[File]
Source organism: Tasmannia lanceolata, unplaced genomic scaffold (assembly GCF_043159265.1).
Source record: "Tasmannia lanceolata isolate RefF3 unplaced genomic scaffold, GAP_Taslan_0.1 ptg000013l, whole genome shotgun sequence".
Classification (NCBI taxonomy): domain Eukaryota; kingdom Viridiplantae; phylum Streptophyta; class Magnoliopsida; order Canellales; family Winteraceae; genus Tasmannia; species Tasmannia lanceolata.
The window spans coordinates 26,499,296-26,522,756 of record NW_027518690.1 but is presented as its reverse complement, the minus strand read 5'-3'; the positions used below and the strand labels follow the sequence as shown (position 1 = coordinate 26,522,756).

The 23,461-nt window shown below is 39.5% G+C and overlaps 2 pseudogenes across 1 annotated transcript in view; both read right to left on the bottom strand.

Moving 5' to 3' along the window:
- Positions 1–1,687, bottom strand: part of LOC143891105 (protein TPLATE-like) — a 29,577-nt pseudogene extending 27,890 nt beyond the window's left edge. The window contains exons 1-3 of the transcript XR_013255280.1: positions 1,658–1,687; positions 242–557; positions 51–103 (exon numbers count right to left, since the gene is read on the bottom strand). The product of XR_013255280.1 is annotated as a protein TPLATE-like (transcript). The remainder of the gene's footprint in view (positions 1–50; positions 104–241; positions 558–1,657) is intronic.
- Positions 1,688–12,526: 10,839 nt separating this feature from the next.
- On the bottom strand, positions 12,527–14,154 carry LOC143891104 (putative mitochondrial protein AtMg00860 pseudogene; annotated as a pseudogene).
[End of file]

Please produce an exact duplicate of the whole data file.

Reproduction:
Source organism: Tasmannia lanceolata, unplaced genomic scaffold (assembly GCF_043159265.1).
Source record: "Tasmannia lanceolata isolate RefF3 unplaced genomic scaffold, GAP_Taslan_0.1 ptg000013l, whole genome shotgun sequence".
Classification (NCBI taxonomy): domain Eukaryota; kingdom Viridiplantae; phylum Streptophyta; class Magnoliopsida; order Canellales; family Winteraceae; genus Tasmannia; species Tasmannia lanceolata.
The window spans coordinates 26,499,296-26,522,756 of record NW_027518690.1 but is presented as its reverse complement, the minus strand read 5'-3'; the positions used below and the strand labels follow the sequence as shown (position 1 = coordinate 26,522,756).

The 23,461-nt window shown below is 39.5% G+C and overlaps 2 pseudogenes across 1 annotated transcript in view; both read right to left on the bottom strand.

Moving 5' to 3' along the window:
- Positions 1–1,687, bottom strand: part of LOC143891105 (protein TPLATE-like) — a 29,577-nt pseudogene extending 27,890 nt beyond the window's left edge. The window contains exons 1-3 of the transcript XR_013255280.1: positions 1,658–1,687; positions 242–557; positions 51–103 (exon numbers count right to left, since the gene is read on the bottom strand). The product of XR_013255280.1 is annotated as a protein TPLATE-like (transcript). The remainder of the gene's footprint in view (positions 1–50; positions 104–241; positions 558–1,657) is intronic.
- Positions 1,688–12,526: 10,839 nt separating this feature from the next.
- On the bottom strand, positions 12,527–14,154 carry LOC143891104 (putative mitochondrial protein AtMg00860 pseudogene; annotated as a pseudogene).